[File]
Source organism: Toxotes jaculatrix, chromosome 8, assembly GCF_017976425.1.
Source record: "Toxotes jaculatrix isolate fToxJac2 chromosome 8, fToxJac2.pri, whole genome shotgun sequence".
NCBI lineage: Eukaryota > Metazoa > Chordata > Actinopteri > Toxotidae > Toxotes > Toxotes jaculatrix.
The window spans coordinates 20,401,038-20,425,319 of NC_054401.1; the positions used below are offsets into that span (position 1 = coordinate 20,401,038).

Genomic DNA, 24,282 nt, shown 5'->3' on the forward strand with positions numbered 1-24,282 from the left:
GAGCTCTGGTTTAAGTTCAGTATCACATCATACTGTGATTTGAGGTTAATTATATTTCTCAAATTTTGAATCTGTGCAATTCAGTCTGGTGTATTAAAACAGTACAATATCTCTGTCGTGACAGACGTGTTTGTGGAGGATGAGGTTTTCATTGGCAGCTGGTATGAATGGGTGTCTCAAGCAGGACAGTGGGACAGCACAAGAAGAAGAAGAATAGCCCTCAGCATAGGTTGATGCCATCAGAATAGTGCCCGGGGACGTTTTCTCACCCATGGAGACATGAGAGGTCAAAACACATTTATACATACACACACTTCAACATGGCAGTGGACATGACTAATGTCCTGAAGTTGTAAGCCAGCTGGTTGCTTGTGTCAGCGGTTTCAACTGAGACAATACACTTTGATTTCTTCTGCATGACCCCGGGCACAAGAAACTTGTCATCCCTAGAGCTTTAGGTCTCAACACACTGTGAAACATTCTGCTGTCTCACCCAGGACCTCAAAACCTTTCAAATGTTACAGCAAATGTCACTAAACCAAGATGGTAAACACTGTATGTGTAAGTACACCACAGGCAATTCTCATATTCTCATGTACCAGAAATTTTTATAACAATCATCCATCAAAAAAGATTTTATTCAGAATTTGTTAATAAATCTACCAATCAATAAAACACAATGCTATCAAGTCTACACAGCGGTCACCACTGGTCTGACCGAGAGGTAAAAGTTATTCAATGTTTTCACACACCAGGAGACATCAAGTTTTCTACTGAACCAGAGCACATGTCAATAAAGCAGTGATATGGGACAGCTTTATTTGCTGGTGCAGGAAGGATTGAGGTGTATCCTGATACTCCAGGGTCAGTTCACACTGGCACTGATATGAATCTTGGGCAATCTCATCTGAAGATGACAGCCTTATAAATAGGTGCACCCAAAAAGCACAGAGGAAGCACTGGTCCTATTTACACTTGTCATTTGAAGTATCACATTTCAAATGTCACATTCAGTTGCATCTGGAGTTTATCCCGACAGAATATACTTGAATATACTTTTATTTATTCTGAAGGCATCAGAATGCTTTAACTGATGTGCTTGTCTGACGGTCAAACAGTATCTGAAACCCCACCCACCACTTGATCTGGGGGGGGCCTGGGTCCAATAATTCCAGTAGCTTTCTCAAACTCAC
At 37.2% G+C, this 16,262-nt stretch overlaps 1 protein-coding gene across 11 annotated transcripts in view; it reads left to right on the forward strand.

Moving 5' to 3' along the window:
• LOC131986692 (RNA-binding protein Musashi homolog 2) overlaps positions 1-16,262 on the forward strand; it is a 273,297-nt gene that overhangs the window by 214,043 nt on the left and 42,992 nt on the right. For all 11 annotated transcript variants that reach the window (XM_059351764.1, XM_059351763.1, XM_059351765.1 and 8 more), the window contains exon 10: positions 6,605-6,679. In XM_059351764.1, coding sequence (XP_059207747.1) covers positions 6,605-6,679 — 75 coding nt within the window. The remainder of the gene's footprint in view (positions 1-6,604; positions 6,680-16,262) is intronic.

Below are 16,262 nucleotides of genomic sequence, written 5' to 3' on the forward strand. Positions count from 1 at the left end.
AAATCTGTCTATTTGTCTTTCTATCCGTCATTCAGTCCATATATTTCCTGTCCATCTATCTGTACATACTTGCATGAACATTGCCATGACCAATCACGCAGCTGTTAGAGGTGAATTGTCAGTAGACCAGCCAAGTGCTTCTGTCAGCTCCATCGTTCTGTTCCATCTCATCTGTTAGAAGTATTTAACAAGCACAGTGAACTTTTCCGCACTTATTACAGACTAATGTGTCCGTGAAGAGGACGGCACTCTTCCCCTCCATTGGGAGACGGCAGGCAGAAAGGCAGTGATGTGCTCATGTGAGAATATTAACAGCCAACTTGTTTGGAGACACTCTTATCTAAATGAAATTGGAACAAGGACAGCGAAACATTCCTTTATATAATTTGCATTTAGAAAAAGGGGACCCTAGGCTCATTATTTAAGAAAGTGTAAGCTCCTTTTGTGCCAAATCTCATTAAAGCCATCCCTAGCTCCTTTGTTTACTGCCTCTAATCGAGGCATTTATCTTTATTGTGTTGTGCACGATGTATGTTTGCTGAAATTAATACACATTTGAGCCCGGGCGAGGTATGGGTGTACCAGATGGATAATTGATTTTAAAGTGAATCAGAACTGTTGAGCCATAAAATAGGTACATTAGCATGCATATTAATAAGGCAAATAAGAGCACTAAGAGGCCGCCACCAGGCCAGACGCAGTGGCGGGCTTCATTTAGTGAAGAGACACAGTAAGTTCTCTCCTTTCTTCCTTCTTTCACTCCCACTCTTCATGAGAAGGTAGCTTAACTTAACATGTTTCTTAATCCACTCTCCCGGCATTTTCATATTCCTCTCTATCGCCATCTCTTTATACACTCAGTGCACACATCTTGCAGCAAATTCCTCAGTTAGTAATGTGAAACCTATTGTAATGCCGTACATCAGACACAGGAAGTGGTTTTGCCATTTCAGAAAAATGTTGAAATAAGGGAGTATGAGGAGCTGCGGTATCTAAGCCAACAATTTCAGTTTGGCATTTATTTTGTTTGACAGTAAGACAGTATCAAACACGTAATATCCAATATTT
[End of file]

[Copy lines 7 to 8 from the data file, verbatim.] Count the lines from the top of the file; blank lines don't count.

At 37.2% G+C, this 16,262-nt stretch overlaps 1 protein-coding gene across 11 annotated transcripts in view; it reads left to right on the forward strand.

Moving 5' to 3' along the window: